19th Century Around the World: Asia

by Karen

The 1800s were an interesting time in fashion. Some countries were focused on beauty while others were more focused on practicality. Let’s explore the different fashions of Asia in our first 19th Century Around the World series. Asia consists of such a diverse population it really makes for some exciting cultural aspects of fashion. Countries like China, Russia, Japan, Saudi Arabia, and Indonesia – so many different kinds of apparel. Below is a brief description of each country’s traditional attire.


During the Qing Dynasty, which lasted from the 1600s through the 1900s, the Manchurian style of clothing was the in thing. The unlined, skinny, box-like robe was not cinched at the waist and made for a rather arrogant style. This type of tunic had a saddle collar as well.


In northern Russia, the Kokoshnik, a beautifully embroidered headdress was worn not only by married women but many maidens and girls as well. Believe it or not, in 1700 a decree was unveiled making all citizens dress in a European manner. The only exceptions were peasants and clergy. This decree lasted through the early 1900s. This broke up the folk traditions in some places.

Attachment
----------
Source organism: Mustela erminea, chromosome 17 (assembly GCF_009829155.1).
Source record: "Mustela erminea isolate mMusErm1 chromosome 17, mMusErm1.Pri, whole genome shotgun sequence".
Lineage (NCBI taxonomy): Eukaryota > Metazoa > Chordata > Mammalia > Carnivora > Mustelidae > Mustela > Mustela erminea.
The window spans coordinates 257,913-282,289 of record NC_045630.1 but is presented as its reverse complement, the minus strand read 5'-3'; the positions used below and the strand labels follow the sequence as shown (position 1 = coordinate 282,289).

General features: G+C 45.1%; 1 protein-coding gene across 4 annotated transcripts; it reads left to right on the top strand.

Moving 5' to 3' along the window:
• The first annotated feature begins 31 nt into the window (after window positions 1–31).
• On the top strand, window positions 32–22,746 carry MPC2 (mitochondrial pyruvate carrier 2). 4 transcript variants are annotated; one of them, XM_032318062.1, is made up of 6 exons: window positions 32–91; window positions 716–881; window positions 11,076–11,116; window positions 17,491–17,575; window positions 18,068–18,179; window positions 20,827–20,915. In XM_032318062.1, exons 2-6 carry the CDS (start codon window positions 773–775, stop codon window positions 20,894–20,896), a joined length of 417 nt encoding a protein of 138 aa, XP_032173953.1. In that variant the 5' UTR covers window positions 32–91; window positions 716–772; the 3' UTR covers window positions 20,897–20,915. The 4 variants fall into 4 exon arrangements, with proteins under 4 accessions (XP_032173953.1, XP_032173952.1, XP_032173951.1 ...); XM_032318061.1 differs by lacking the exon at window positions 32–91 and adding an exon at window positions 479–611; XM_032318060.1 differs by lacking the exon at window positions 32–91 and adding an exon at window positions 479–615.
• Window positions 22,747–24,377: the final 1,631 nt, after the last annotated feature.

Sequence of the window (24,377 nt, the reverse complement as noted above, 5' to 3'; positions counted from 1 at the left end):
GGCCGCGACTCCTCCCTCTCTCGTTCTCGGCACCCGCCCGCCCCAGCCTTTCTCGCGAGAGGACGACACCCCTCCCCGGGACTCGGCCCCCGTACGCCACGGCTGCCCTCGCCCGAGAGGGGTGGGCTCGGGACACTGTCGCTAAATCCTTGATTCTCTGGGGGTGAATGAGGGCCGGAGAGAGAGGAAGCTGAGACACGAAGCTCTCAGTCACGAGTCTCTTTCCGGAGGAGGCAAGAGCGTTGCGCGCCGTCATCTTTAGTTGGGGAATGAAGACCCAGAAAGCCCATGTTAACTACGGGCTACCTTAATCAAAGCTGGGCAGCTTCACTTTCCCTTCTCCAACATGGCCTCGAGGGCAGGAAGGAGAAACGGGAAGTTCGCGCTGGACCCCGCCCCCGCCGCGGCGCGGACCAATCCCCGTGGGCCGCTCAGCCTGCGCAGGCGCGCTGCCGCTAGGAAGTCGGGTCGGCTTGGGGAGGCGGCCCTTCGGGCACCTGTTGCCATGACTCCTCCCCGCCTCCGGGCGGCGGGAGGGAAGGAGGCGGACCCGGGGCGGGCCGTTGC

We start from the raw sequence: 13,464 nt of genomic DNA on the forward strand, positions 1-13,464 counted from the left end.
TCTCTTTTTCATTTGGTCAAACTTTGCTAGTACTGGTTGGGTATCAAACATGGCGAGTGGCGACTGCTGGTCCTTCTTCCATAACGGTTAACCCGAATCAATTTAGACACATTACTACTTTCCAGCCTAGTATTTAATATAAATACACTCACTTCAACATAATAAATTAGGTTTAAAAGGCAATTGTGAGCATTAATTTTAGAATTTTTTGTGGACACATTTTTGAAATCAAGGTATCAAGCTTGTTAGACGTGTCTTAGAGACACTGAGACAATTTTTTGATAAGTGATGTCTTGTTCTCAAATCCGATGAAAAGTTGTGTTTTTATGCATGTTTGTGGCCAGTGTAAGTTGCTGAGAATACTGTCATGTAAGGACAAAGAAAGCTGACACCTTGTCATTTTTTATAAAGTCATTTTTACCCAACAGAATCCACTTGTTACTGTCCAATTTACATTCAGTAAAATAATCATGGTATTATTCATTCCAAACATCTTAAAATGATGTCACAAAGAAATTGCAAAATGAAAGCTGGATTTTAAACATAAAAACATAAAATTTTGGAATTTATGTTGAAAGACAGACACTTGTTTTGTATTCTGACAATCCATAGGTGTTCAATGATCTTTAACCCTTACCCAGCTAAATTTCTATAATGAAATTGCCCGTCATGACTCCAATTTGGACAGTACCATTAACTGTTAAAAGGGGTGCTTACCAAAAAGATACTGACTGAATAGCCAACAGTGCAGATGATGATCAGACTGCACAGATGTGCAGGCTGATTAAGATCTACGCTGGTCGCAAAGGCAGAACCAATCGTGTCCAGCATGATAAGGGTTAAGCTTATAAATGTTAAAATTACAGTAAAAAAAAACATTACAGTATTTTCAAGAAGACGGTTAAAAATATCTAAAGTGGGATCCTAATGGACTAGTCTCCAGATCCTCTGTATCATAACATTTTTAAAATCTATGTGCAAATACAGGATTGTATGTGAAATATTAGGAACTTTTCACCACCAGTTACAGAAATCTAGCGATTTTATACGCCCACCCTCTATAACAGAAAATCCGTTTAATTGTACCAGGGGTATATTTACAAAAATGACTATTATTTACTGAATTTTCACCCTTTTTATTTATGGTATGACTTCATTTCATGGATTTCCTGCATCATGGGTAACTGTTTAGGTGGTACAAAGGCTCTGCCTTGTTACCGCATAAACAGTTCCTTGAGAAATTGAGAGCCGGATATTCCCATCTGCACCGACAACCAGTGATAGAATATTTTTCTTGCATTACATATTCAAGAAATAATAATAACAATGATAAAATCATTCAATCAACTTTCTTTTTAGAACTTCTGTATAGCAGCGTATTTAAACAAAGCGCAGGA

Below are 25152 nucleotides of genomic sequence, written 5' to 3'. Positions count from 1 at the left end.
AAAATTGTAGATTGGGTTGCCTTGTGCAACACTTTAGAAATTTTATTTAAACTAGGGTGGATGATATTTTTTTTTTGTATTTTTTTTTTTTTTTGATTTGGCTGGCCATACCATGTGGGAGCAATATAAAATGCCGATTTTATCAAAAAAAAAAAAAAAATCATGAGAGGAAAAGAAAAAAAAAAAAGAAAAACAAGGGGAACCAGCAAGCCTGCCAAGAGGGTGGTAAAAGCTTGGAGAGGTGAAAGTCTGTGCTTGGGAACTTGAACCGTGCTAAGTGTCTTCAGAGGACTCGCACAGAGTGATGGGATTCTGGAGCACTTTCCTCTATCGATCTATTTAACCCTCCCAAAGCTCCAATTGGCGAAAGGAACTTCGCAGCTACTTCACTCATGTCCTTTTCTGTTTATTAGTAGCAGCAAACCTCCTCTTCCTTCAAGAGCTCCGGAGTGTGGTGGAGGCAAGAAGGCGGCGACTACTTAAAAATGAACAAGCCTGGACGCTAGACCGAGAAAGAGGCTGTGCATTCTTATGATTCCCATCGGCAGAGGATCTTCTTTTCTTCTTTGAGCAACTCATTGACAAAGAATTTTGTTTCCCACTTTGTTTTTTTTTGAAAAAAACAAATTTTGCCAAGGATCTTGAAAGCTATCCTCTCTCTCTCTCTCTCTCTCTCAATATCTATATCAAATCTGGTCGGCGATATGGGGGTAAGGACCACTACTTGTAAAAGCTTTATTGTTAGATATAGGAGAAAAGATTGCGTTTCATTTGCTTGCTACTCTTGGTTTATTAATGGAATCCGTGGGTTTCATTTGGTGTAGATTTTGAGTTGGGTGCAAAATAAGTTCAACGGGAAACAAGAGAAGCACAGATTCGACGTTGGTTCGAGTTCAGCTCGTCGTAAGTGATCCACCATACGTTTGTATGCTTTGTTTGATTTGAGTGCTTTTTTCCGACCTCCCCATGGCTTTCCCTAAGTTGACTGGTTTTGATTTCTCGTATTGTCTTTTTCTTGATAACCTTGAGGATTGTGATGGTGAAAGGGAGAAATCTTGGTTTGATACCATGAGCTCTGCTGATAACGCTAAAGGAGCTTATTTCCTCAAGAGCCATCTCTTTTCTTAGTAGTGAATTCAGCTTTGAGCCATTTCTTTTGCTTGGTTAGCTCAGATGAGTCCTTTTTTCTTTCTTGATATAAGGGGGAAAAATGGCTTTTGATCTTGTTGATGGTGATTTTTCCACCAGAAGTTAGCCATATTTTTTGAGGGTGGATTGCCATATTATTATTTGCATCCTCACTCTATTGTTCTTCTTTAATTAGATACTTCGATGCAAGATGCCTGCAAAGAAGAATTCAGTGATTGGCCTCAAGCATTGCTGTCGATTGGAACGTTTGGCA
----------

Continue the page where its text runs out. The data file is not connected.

Kimonos, literally translates to ‘things to wear,’ are ceremonial robes. The special ones were made of silk and embroidered with beautiful thread. A grand showing of over 50 kimonos from the 19th century will be on display until the 19th this month at New York City’s MET.

Saudi Arabia

Abayas are worn by the women of this country. Traditionally, it was a long black frock worn over other clothes. There were also several tribes within the country with styles quite different. The Thawb, a muslin gown, was worn by the women of Taif. And, in the town of Hijaz, overly embellished Sidaireeya or blouse worn under and Sirwal long pants worn under a sheer Kurtah.


The Kebaya is the traditional blouse of the Bali woman. Whether it was inspired by the Chinese tunic of the Ming Dynasty or the Dutch who colonized this island; it is definitely a gorgeous gown, even today. The bottom portion is a continuous unstitched swath of fabric. This piece is mistakenly called by some a sarong. The real name is Kain. Around the world, fashion is drastically different. It is amazing to see all the contrasting colors and fabrics, along with the accessories and adornments. Don't you agree? Did we miss a country you were interested in? Let us know. In our next installment of 19th Century Around the World, we will explore the various vintage fashions of Europe.

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